An Interview With Sculptor Ellen Jewett
Ellen Jewett is not your average artist by any stretch of the imagination. Never mind artists, Ellen’s brain doesn’t work like your average human’s. It musn’t, because the visions of animals that she produces in her unique and highly idealized style are like nothing you have ever experienced before I’m sure.
Upon first viewing one of Ellen’s pieces you think, cute frog… no, no wait… steam punk frog? No, no wait, village within frog, powered by steam punk-ness? And on your brain goes, wandering throughout and over the piece until you begin to take in the infinite level of detail and complexity that is one of Ellen’s pieces. They are worlds unto themselves.
The moment I first saw one of Ellen’s sculptures I knew I had to hunt her down and ask a few questions. So I am very privileged and honored that she took time out of her busy schedule just to answer my wee-little-questions. It would seem that since I first contacted her, her internet fame has blown up exponentially instantly. I’m seeing her everywhere now, and I am so glad for her. Definitely deserves the recognition for her amazingly beautiful and interesting pieces.
TH – You have degrees in Anthropology and Fine Art, and are currently studying equine science? Do you consider yourself a professional artist or professional student first? From the outside looking in it would seem like you must have your days absolutely crammed full – how do you find the time for everything you must cram into your daily life?
Ellen Jewett – I consider myself an artist first but I’m sure I will be a lifelong learner. I’m too curious by nature to stop learning, whether it’s as a student or teacher. While I am busy, I don’t like to be rushed. I’m a stop, look and listen type of person. But being full of passion for so many different endeavors means all the negative space in life is saturated with content. There is no such things as free time or boredom, but I can’t imagine life any other way.
TH – Your sculptures are extraordinarily kinetic, and full of movement. Does the form and shape all come out in the clay or do you sketch and design your forms in advance? And as a follow up, that will be impossible to answer, where do these amazing ideas come from? They really are lovely ideas all.
Ellen Jewett – Occasionally I sketch, or jot down a note or two, but it’s more to capture moments of inspiration so they don’t become lost. For the most part I work everything out as I sculpt. I feel a great affinity for my materials and usually find the forms flow out easily and naturally on their own. I often have no idea how the final piece will look and I’m not too precious about that. I work using mostly additive techniques, and I tend to make each little piece a response to the last. I think it is this conversational and reflexive quality that creates the flowing look. The representational elements, the animals, plants and objects, manifest in the same fashion. I start to make a horse only to discover it wants to be a goat, and its legs become a sea shell. I find it easy to tap into imaginative flow states and the imagery finds itself. Most of the narrative flow in and between pieces comes about retrospectively but I think that is what tapping into the unconscious is all about. That said a lot of my early work was made on commission, so there were more outside voices and influences that tended to lean more towards a fantasy bent. My current work reflects my own interests in themes like wildness, domestication and interconnected relationships.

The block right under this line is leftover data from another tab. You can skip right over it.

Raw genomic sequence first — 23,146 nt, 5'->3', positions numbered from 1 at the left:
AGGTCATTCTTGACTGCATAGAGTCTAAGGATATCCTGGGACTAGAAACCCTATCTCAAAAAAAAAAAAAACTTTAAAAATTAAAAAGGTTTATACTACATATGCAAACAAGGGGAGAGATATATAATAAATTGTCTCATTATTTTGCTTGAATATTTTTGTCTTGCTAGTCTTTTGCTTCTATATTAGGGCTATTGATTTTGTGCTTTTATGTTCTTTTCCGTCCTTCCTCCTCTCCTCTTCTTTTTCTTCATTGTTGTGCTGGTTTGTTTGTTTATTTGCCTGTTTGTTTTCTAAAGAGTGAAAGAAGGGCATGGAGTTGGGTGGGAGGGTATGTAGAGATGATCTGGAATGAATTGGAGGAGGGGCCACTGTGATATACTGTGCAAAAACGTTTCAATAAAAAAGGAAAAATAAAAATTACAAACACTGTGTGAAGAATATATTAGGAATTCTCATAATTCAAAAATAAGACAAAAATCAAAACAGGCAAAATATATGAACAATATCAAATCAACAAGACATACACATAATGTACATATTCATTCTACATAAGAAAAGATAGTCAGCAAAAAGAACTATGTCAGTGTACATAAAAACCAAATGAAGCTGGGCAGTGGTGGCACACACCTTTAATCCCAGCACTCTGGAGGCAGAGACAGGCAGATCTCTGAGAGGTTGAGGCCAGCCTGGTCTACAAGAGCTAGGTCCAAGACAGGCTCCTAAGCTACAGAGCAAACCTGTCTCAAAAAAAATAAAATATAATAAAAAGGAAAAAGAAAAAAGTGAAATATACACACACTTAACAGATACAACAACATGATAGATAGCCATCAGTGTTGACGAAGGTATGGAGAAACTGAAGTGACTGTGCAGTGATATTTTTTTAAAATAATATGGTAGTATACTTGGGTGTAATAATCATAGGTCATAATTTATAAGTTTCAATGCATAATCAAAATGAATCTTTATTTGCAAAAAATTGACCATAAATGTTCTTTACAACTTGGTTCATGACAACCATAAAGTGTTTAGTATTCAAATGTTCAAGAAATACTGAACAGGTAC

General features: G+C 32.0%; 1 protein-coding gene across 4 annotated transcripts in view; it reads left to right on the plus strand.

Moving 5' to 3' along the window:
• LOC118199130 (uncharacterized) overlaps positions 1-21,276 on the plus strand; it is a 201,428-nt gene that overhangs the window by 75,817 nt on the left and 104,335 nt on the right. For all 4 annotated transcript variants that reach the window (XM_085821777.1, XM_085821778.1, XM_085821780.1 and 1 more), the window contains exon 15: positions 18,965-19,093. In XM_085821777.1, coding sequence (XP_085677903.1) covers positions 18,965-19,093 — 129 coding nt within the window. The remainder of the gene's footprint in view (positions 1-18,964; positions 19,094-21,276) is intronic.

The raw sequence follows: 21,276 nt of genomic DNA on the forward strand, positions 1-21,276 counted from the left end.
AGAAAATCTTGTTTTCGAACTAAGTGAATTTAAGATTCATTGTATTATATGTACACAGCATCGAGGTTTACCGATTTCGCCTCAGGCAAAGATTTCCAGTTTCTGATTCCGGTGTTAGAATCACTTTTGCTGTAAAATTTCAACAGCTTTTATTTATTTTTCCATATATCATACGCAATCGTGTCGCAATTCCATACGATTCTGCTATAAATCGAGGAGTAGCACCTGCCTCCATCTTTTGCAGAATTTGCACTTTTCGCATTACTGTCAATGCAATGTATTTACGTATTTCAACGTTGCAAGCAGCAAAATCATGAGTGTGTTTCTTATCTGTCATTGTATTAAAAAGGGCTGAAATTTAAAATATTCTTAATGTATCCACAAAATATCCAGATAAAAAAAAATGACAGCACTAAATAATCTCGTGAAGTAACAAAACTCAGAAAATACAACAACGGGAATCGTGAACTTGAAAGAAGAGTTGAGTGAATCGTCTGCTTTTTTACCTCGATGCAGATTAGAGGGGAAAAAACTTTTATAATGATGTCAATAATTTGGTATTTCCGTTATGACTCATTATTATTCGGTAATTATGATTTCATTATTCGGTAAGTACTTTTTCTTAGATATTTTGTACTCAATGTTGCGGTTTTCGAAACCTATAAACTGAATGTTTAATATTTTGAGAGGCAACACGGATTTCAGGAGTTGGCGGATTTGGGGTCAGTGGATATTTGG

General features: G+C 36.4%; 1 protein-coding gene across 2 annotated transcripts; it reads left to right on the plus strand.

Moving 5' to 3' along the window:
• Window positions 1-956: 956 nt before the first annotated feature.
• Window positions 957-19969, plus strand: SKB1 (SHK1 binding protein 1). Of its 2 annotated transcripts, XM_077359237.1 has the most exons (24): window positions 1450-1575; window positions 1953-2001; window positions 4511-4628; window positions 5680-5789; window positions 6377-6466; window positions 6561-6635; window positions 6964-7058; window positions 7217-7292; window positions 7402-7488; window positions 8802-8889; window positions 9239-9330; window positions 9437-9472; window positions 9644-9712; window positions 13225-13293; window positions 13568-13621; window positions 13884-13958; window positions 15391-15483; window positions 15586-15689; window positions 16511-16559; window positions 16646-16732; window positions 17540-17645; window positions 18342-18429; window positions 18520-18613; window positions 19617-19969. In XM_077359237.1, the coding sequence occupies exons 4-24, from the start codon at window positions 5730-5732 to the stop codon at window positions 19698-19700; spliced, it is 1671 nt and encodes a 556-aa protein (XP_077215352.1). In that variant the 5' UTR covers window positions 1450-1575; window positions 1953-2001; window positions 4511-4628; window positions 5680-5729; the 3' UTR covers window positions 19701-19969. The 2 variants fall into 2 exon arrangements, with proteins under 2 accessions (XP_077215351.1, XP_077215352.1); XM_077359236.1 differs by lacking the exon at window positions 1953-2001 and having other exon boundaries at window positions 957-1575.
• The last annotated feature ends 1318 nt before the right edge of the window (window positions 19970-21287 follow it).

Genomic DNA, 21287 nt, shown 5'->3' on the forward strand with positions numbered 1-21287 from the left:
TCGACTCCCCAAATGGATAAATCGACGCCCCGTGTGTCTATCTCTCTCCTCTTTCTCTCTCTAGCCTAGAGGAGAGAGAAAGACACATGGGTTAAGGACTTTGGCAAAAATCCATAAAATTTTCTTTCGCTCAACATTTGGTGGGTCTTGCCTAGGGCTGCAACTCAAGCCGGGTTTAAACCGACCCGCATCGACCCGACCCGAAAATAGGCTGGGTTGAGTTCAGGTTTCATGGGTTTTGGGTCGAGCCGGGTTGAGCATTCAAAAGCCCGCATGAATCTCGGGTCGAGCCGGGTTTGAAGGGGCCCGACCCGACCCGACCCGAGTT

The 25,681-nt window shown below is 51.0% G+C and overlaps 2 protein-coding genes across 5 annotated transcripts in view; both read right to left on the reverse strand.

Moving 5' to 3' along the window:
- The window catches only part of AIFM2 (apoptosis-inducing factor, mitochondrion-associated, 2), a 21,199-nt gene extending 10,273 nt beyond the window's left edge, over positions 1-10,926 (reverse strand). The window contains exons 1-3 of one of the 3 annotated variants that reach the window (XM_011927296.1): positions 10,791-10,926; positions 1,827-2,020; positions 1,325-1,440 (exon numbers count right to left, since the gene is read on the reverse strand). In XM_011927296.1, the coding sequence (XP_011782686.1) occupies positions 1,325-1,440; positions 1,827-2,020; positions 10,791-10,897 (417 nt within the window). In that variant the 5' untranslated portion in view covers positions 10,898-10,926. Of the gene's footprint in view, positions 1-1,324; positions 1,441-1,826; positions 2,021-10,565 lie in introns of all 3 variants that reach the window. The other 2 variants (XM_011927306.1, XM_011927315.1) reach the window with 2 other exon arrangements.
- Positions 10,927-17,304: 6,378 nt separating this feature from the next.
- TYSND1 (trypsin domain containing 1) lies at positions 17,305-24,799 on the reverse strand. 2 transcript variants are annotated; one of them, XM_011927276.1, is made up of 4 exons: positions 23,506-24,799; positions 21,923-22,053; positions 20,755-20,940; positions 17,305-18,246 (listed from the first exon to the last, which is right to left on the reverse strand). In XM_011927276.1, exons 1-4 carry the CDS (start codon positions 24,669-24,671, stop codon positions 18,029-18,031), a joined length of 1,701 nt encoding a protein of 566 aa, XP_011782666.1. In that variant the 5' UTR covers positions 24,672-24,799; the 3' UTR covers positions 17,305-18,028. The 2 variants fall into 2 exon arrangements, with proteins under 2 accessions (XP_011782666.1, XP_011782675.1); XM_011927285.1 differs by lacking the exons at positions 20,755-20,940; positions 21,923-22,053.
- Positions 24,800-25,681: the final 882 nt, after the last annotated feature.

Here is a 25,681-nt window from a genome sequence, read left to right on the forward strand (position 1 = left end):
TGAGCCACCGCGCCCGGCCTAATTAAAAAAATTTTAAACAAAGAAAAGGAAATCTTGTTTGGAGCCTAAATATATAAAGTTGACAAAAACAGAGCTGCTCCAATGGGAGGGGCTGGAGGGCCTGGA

TH – I am personally very intrigued with your yin and yang two rat piece (sorry, I looked and looked for a title and alas, failed) could you tell me a little bit more about this particular piece? The impetus, the meaning or possibly where the form for two rats connected by their tails came from? I just adore the complete package of how this piece works together and maybe the relationship between these two characters.
Ellen Jewett – The rats were an part of a larger installation for a Chinese horoscope collection. They are a good example of a largely unplanned piece. I think my only goal originally was to present a rat in a literal and non-archetypical way. In creating the yin yang composition I felt I was repositioning the rat, an animal humans normally relegate to the margins, representing all that is undesirable and invasive, to a more neutral position. The success story of rats in the larger world is not so different from our own, they are not extremists but generalists. They are Intelligent and highly adaptable, and they, like us, leave a wake of positive, negative and ambiguous consequences behind in their voyages around the earth. If we can parse out our own cultural and historical misgivings I believe it is possible to see the rat as an interesting ally. When I examine an animal subject, it is these types of narratives or dialogues I like to feel my way through.
TH – Feels like your sculpture is really mature and nuanced simultaneously… do you have any future goals or desires for your sculpting career? Is there anything on your agenda that you are really excited about?
Ellen Jewett – I am generally looking forward to the opportunity to exhibit more internationally and work on bigger installations and projects. The biggest event on my agenda right now is moving my home, studio and life (dogs, coffee maker…) from Ontario to our new location on Vancouver Island. It should be quite a trip!
Ellen, we really do wish you all the success and fortune the world has to offer. Thanks so much once again for your amazing kindnesses to me for your honest answers and your contribution in making the world we live in a more beautiful place to live in.